Expenses are common in business. But not all business expenses are the same. Particular attention must be paid to two types of business expenses – disbursement and reimbursement – and the differences between the two. Knowing the difference between disbursement and reimbursement is important for effective cash management.
In this article, we will discuss disbursements and reimbursements and show you how to tell the two apart with the help of some everyday examples.
The meaning of disbursement is quite simply money paid by a business, usually from a dedicated fund. The payment of interest on a loan or dividends to shareholders are some examples of disbursement. A company also disburses payment to a third party, such as a consultant, for work it hired them to do. A disbursement is not only made by a business but can also be made to a business – for example, the disbursement of a loan by a bank to a company or a government grant to a start-up.
Disbursements are also common outside the world of corporate finance. For example, a college student who qualifies for a government scholarship receives a disbursement in their bank account from the department of education.
The meaning of reimbursement is compensation paid by a business to an employee or another party for out-of-pocket expenses incurred by them in the course of their work. Reimbursements in business are most commonly associated with employee reimbursements. Most companies, as a policy, offer their employees reimbursements for travel (air fare, taxi fare), accommodation (hotel bills), food (restaurant bills), tuition (college courses, training workshops), office supplies, utilities (internet and mobile phone bills), healthcare, and so on.
To sum up the difference between disbursement and reimbursement, a disbursement is simply a payment while a reimbursement is payment that is compensatory in nature. One way to tell the two apart is by checking if the party or individual incurring the expense was acting as an ‘agent’ or a ‘principal’. The clarification can be explained through the following examples, shedding light on the nuanced dynamics of disbursement vs reimbursement:
You hire a lawyer for a specific legal task. In the process of getting the job done, the lawyer pays for court fees and for the services of a private investigator, courier firm, and experts. Once the work is completed, the lawyer sends you an invoice for their legal fee and includes the other expenses they incurred on your behalf as a separate item. The recovery of these expenses by your lawyer is a disbursement because their payment is ultimately your responsibility and not that of your lawyer. Your lawyer was, therefore, acting as an agent when they made the payment on your behalf.
You send your employee to represent your company at an international business conference in a foreign country. She travels to the country, stays there in a hotel, pays taxi fare to get to the conference venue and back, and has all her meals in restaurants. She covers all these expenses with her personal money. On returning to the office, she puts in a request to be reimbursed for her out-of-pocket business expenses. You approve her request and pay her back what the company owes her. This is a reimbursement because the employee spent money on goods and/or services (flight, hotel, food) that she used as a principal. However, because the expenses were incurred on the job, you reimburse her for it.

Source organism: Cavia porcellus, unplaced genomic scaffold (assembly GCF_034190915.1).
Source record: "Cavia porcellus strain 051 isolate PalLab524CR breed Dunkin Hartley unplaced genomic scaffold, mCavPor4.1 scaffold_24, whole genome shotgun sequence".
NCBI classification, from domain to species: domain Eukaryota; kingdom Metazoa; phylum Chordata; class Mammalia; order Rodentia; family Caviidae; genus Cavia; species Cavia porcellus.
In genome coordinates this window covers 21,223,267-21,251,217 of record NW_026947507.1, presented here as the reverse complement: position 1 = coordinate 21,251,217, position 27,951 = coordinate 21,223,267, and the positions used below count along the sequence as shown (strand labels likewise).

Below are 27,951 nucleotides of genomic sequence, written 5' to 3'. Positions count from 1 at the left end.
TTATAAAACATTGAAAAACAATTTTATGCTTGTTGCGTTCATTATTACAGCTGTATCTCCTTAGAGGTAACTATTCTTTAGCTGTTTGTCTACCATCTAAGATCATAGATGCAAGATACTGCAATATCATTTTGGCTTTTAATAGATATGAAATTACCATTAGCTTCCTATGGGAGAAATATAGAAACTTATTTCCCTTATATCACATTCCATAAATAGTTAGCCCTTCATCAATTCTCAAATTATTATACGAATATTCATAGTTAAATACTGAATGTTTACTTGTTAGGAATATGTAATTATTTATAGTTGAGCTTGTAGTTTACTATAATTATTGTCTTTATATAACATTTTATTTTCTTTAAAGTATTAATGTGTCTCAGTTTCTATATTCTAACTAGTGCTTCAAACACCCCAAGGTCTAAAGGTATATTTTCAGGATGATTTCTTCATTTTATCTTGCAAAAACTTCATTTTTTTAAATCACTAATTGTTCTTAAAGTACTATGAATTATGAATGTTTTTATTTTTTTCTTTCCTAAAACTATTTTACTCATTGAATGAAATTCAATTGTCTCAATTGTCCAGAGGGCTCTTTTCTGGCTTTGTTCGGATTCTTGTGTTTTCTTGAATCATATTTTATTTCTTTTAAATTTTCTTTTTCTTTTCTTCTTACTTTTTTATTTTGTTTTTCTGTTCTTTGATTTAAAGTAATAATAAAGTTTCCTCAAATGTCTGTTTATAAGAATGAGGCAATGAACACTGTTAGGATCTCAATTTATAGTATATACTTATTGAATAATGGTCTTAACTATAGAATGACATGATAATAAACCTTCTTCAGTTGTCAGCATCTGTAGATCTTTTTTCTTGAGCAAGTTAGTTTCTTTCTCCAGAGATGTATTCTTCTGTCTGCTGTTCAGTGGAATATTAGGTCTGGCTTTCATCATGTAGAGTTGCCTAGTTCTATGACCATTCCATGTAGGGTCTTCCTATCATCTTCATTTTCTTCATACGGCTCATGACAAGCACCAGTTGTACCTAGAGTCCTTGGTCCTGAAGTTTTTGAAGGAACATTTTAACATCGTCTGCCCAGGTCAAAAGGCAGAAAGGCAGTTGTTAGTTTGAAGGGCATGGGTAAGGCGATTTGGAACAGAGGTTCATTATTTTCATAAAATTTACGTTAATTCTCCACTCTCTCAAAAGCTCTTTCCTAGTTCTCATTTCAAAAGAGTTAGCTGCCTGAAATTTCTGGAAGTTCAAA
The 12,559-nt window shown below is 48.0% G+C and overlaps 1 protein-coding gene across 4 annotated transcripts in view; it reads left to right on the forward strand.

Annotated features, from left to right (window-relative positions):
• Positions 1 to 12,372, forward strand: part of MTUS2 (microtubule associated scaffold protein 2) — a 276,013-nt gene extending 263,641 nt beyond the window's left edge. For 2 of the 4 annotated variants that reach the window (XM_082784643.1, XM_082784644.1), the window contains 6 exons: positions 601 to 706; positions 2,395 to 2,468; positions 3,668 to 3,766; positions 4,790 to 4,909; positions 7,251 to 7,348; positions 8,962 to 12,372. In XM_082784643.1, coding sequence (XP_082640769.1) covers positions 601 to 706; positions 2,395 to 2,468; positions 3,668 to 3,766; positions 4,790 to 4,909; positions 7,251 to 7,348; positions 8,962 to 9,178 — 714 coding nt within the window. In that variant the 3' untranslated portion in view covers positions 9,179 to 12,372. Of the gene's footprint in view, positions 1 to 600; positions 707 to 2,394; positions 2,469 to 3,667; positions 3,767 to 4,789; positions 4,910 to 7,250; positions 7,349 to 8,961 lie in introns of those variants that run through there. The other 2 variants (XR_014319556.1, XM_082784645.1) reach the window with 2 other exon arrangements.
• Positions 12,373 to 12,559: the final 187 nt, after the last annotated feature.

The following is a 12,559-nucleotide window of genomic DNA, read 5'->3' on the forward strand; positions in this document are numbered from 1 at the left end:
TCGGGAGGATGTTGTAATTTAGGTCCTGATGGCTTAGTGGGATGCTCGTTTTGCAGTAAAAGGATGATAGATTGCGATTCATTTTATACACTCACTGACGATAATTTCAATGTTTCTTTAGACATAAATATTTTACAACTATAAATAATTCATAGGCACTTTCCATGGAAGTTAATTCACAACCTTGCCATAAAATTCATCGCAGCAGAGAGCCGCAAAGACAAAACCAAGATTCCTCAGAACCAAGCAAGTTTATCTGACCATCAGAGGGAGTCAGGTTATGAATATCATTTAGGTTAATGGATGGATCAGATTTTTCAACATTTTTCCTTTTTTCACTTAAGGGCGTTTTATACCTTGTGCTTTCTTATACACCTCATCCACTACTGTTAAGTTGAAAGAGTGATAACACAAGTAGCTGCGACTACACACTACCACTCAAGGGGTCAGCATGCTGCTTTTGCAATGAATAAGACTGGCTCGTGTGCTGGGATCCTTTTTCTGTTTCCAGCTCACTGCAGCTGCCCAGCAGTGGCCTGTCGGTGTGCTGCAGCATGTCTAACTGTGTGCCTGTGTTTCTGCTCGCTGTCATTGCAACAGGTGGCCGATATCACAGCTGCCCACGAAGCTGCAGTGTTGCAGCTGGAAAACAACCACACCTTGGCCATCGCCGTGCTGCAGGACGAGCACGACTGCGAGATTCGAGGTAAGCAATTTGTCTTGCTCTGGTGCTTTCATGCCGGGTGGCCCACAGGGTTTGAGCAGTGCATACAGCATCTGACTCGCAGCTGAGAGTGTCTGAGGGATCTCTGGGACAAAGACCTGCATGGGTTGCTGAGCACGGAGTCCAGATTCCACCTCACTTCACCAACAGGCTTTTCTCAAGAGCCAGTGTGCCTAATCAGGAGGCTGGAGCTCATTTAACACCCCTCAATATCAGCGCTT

By now we know that a disbursement is a recovery of expenses by your agent. An agent is one that fulfils the following conditions:
Similarly, in a reimbursement, the expense is incurred by the principal. One is a principal if:
It is very important to know the difference between reimbursement and disbursement from the goods and services tax (GST) point of view as well. Incorrect GST treatment of disbursements and reimbursements is common in Singapore, prompting the Inland Revenue Authority of Singapore (IRAS) to increase its scrutiny of such mistakes. Incorrect tax treatment, whether intentional or unintentional, can lead to stiff penalties and failed audits.
First, a quick recap of GST: it is an indirect tax levied on the supply of goods and services in Singapore (it is called Value Added Tax or VAT in some other countries). It is charged to the end customer, which means GST-registered businesses in Singapore charge GST on the goods and services they provide to their customers and then pay the collected tax to the IRAS. The standard GST rate in Singapore is 7%, revised to 8% with effect from January 1, 2023.
Disbursements are not subject to GST. The agent recovers money they spent on obtaining goods and/or services for you. They don’t own the goods and/or services and just paid for it on your behalf. So, when they seek to recover the expense from you, there is no underlying supply of goods and services to you for GST purposes.
Reimbursements are more complex as they may or may not attract GST. For a reimbursement to be taxable, there must be an underlying supply of goods and/or services to you from the principal. However, reimbursements are not taxable if:
If a reimbursement constitutes a supply and is subject to GST, you can claim input tax on it. Input tax is the GST you pay when you make a purchase from a GST-registered supplier or import goods into Singapore.
Here’s a summary of the key differences between disbursement and reimbursement discussed in this article:
Knowing your disbursements from your reimbursements boils down to effective expense management. Deal with your spend in a smarter way with these useful tools from Aspire: